And thanks for the lift…
The crew spent the day getting supplies for the boat and locating the marina that the R/V David Folger will be taken to once she is off-loaded. Richard went out to the cargo ship Panthea as a guest of the Marine Surveyor Ed Hayes and found that the Folger’s transducers are covered with barnacles. The crew was contacted at 16:30 today to ask if we could pick up the boat at 18:30. So the Folger was off-loaded and is awaiting a good cleaning.
Tom, Richard, and Chris will oversee supply loading and work out the last issues before they start the journey north tomorrow.
The R/V David Folger’s route home takes it north along the Hudson River and then through the Champlain Canal to Lake Champlain. On July 30, Vermont Senator Patrick Leahy asked the State of New York to close the Champlain Canal immediately, to prevent the spiny water flea from reaching Lake Champlain. However, the State of New York has declined to close it, and it remains open while alternatives are under discussion.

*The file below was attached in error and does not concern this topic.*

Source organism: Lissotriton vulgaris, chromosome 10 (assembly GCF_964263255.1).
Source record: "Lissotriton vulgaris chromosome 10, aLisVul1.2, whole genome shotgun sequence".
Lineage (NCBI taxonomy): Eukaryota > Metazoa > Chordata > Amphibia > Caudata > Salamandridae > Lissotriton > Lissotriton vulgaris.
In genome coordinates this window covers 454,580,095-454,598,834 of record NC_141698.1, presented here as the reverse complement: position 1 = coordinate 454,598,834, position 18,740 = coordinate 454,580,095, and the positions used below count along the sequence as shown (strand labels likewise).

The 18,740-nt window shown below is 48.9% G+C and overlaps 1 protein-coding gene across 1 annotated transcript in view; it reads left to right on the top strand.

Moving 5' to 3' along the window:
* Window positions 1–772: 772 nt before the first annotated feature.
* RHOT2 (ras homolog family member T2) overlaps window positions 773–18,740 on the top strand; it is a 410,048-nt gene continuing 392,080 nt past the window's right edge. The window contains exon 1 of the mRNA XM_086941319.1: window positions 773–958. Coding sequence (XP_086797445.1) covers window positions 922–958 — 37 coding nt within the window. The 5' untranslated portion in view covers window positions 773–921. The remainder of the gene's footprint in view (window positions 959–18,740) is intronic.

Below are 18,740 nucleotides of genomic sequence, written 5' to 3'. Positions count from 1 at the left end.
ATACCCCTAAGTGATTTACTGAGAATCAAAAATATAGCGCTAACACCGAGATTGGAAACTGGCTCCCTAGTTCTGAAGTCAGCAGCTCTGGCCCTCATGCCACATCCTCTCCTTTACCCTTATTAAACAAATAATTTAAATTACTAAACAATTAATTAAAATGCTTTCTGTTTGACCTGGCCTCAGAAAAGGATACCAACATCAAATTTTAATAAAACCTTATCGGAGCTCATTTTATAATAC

The spiny water flea is a serious threat to the lake’s ecosystem.
The La Chute River enters Lake Champlain near Ticonderoga, New York. Lake George is the body of water on the far left.
We have been working with New York officials to determine what we need to do before we can pass through the Canal. Thanks to its design, the Folger does not carry ballast water, which is a common way that the invasive pest is transmitted to new areas. Today we learned that we are required to wash the decks and bilges thoroughly before we can come through the lock system into Lake Champlain. Given the timing, it has taken more than a week for this issue to be resolved.
Sadly, the Canal is not the only conduit for invasive species. The presence of the spiny water flea in Lake George was recently confirmed. Although Lake George is not connected to the Champlain Canal, it drains north into Lake Champlain through the La Chute River, a short watercourse.
Even if the Canal is closed, or an effective barrier can be devised to prevent the pest from migrating through the Canal, the spiny water flea has other options for invading.